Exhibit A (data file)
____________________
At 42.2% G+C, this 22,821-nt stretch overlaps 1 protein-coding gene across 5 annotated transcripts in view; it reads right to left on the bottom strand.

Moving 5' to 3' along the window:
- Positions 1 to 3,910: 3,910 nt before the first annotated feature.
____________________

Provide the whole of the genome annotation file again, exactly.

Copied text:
At 42.2% G+C, this 22,821-nt stretch overlaps 1 protein-coding gene across 5 annotated transcripts in view; it reads right to left on the bottom strand.

Moving 5' to 3' along the window:
- Positions 1 to 3,910: 3,910 nt before the first annotated feature.